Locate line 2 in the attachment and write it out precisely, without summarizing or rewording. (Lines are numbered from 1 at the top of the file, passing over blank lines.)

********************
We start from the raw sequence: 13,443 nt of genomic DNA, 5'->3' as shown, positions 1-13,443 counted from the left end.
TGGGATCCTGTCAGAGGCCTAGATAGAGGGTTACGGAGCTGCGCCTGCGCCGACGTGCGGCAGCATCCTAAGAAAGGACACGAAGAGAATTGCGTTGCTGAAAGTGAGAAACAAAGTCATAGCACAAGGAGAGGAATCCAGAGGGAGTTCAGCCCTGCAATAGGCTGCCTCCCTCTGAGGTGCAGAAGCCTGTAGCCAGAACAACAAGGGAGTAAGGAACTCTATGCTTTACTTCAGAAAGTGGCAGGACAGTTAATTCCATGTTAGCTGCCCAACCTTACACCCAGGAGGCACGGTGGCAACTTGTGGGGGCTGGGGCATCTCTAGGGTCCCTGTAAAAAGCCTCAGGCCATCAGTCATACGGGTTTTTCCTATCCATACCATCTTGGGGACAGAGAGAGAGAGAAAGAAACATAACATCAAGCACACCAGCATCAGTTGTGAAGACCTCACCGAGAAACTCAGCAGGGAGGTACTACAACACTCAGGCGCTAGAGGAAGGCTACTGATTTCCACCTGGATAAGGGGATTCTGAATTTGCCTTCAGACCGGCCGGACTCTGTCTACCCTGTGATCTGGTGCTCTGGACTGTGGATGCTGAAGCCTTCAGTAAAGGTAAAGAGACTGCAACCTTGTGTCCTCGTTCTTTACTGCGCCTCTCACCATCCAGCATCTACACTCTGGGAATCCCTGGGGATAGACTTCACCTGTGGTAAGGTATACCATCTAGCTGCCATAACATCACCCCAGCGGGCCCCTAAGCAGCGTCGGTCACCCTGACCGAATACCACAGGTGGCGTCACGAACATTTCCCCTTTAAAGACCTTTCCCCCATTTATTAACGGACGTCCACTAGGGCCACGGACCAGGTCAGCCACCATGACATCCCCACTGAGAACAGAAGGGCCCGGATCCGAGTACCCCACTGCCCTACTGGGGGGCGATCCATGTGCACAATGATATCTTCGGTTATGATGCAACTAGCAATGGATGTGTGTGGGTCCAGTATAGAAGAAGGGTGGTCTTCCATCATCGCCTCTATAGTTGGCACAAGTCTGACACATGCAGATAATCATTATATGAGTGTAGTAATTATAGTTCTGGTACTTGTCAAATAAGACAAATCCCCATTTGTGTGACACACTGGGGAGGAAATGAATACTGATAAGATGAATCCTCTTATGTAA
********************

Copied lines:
TGGGATCCTGTCAGAGGCCTAGATAGAGGGTTACGGAGCTGCGCCTGCGCCGACGTGCGGCAGCATCCTAAGAAAGGACACGAAGAGAATTGCGTTGCTGAAAGTGAGAAACAAAGTCATAGCACAAGGAGAGGAATCCAGAGGGAGTTCAGCCCTGCAATAGGCTGCCTCCCTCTGAGGTGCAGAAGCCTGTAGCCAGAACAACAAGGGAGTAAGGAACTCTATGCTTTACTTCAGAAAGTGGCAGGACAGTTAATTCCATGTTAGCTGCCCAACCTTACACCCAGGAGGCACGGTGGCAACTTGTGGGGGCTGGGGCATCTCTAGGGTCCCTGTAAAAAGCCTCAGGCCATCAGTCATACGGGTTTTTCCTATCCATACCATCTTGGGGACAGAGAGAGAGAGAAAGAAACATAACATCAAGCACACCAGCATCAGTTGTGAAGACCTCACCGAGAAACTCAGCAGGGAGGTACTACAACACTCAGGCGCTAGAGGAAGGCTACTGATTTCCACCTGGATAAGGGGATTCTGAATTTGCCTTCAGACCGGCCGGACTCTGTCTACCCTGTGATCTGGTGCTCTGGACTGTGGATGCTGAAGCCTTCAGTAAAGGTAAAGAGACTGCAACCTTGTGTCCTCGTTCTTTACTGCGCCTCTCACCATCCAGCATCTACACTCTGGGAATCCCTGGGGATAGACTTCACCTGTGGTAAGGTATACCATCTAGCTGCCATAACATCACCCCAGCGGGCCCCTAAGCAGCGTCGGTCACCCTGACCGAATACCACAGGTGGCGTCACGAACATTTCCCCTTTAAAGACCTTTCCCCCATTTATTAACGGACGTCCACTAGGGCCACGGACCAGGTCAGCCACCATGACATCCCCACTGAGAACAGAAGGGCCCGGATCCGAGTACCCCACTGCCCTACTGGGGGGCGATCCATGTGCACAATGATATCTTCGGTTATGATGCAACTAGCAATGGATGTGTGTGGGTCCAGTATAGAAGAAGGGTGGTCTTCCATCATCGCCTCTATAGTTGGCACAAGTCTGACACATGCAGATAATCATTATATGAGTGTAGTAATTATAGTTCTGGTACTTGTCAAATAAGACAAATCCCCATTTGTGTGACACACTGGGGAGGAAATGAATACTGATAAGATGAATCCTCTTATGTAA